Checking coral reef health one tile at a time

14 June, 2022

A blueprint for measuring calcium carbonate on the ocean floor could help marine scientists monitor coral reef health around the globe.

Climate change and pollution from human activities are irreversibly changing many marine habitats, particularly coral reefs. To assess and mitigate future impacts, ecologists must understand how these ecosystems are functioning right now.

One indicator of coral reef health is how much calcium carbonate is produced over time as shells and skeletons of marine animals accumulate on the ocean floor. Researchers often use special tiles on the seabed, which gradually become home to settling pioneering plants and animals. After a year, the researchers retrieve the tiles to see how much calcium carbonate has accumulated on them and which living species are present.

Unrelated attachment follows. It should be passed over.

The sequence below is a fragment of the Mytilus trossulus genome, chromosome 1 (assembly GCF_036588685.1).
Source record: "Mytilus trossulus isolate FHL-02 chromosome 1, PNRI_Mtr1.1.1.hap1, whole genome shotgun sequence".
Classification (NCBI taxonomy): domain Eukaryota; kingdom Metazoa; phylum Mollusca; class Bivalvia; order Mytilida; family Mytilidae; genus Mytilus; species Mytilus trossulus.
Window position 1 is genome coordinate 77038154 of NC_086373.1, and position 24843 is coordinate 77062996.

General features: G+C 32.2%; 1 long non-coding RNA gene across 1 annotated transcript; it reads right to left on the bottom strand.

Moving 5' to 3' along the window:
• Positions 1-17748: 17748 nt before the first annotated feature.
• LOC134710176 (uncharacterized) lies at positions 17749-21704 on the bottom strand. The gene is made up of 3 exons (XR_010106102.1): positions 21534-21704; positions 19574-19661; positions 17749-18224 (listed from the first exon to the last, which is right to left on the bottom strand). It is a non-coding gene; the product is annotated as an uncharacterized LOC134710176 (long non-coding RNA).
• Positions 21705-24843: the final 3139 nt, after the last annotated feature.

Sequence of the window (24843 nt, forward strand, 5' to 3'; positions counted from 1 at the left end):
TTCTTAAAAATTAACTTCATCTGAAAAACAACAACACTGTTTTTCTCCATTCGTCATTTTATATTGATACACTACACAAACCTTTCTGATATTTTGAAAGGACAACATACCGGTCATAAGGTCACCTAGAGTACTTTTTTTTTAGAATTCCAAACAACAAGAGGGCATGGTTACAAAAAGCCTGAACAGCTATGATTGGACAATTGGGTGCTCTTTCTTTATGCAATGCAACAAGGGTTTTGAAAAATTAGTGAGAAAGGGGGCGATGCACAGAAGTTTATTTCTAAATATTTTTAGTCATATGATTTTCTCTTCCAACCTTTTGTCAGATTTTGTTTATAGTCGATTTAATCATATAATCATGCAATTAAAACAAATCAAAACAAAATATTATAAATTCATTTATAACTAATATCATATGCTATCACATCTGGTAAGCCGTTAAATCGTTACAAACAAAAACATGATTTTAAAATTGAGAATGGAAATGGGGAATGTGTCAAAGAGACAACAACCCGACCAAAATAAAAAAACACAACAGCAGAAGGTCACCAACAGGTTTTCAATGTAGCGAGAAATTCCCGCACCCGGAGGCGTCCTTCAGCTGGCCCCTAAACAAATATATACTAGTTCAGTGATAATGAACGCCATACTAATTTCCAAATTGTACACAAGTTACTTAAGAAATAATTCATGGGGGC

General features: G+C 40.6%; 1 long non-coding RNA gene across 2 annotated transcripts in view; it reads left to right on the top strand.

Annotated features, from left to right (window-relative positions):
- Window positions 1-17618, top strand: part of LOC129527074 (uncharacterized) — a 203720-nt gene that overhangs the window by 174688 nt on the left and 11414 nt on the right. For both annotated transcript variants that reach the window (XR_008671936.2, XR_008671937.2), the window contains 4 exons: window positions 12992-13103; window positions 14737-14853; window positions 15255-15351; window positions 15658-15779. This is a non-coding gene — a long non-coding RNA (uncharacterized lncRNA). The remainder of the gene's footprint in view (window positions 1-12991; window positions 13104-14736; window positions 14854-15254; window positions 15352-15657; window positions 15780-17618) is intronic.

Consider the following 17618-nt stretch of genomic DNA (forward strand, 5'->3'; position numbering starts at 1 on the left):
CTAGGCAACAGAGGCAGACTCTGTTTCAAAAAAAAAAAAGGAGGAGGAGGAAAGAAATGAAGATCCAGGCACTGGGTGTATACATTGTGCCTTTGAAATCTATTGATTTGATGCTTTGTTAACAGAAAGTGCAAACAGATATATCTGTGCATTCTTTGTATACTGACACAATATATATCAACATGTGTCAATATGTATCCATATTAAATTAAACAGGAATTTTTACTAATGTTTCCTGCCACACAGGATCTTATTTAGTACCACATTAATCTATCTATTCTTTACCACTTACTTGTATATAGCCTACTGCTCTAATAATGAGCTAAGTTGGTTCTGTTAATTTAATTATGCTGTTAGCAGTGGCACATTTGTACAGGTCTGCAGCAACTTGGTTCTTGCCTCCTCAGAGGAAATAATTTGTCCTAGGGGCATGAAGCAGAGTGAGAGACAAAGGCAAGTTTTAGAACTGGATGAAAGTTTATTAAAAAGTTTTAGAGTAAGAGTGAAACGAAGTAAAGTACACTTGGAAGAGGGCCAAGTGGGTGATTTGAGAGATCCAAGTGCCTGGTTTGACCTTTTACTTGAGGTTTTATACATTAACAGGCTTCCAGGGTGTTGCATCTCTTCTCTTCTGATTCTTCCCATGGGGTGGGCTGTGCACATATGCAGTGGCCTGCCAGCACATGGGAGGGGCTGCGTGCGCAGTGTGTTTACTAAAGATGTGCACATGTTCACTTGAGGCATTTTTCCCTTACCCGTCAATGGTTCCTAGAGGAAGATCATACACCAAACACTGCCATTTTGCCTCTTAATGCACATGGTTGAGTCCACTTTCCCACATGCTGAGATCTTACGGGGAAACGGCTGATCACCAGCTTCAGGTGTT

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Image: Marine scientist Maggie Johnson (pictured) is implementing a method to measure calcium carbonate production in coral reefs, which is a proxy for coral reef health.
© 2022 KAUST; Sean Mattson